Phase 1: Concepts
Phase 1 was open to all eligible solvers. In Phase 1:
- The challenge sought concepts that proposed novel methods or technologies that may be promising to provide sufficient data for the WMM.
- A successful Phase 1 concept considered all elements of a solution (sensor, platform, data analysis), but may have highlighted one element more than others.
- Submissions opened March 21, 2019 and closed May 16, 2019.
- Ten winners were nominated by the judges according to official Phase 1 selection criteria. The total Phase 1 prize pool of $200,000 will be distributed evenly across Phase 1 winners.
- As part of their acceptance of the associated Phase 1 monetary prize, winners agreed to have a brief synopsis of their concept published on the MagQuest website.
- Meet the Phase 1 winners and read about their concepts here.
Phase 2: Detailed designs
Phase 2 is open to solvers from Phase 1, as well as new solvers who did not participate in the first phase of the challenge. Success in Phase 2 may require greater breadth of expertise, and participants will have the opportunity to form expanded teams.
See the Solver Community for more information on potential team collaboration.
In Phase 2:
- The challenge seeks detailed designs and plans for data collection methodologies, including a concept of operations, a description of expected performance and potential risks, and an overview of potential future program management.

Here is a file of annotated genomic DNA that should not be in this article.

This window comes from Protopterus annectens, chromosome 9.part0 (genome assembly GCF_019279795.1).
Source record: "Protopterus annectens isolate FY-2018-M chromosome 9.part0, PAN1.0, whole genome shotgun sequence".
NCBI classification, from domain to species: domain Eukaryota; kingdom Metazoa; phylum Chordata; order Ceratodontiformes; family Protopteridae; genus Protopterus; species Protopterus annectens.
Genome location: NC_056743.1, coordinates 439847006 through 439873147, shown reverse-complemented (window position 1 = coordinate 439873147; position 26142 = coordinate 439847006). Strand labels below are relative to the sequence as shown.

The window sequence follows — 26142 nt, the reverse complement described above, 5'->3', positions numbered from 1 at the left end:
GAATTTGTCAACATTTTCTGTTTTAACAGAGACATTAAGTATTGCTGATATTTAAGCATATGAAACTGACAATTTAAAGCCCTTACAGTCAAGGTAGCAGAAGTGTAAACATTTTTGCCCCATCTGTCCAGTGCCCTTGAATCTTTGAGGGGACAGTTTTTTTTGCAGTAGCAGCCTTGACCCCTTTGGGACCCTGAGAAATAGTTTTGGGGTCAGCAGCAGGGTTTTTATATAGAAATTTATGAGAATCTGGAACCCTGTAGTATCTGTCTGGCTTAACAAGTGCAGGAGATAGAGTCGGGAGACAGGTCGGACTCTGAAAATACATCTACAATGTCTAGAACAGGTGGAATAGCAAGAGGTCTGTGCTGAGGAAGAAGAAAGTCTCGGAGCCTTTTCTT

- A successful Phase 2 design will detail all elements of a solution: sensor, platform, and data analysis. The sensor is the instrumentation that makes geomagnetic field measurements, the platform holds or carries this instrumentation, and data analysis refers to the mechanism for processing and distributing data.
- Submissions will open June 20, 2019 and close August 28, 2019.
- Educational webinars will be hosted in Phase 2 for interested solvers. Potential webinar topics include an orientation to Phase 2 submissions and teaming information, a technical deep-dive on relevant submission topics, and an overview of regulatory or commercialization considerations. More webinar details will be provided as they are confirmed.
- Up to five (5) winners will be nominated by the judges according to official Phase 2 selection criteria. The total Phase 2 prize pool of $1 million will be distributed across Phase 2 winners.
- As part of their acceptance of the associated Phase 2 monetary prize, winners will agree to have a brief synopsis of their concept published on the MagQuest website.
At NGA’s discretion, additional phases of the challenge may follow Phase 2. These phases, if executed, are anticipated to award an additional $2.5 million in cash prizes plus potential nonmonetary incentives.
Potential Phase 3: Build and test
In a potential Phase 3, the challenge would likely require the development and testing of prototypes that could be capable of collecting sufficient data for the WMM. Winners would be nominated by judges according to Phase 3 selection criteria.
Potential Phase 4: Deploy and operate
In a potential Phase 4, the challenge would likely require the deployment and operation of solutions that could collect at least one year of data. Winners would be nominated by judges according to Phase 4 selection criteria.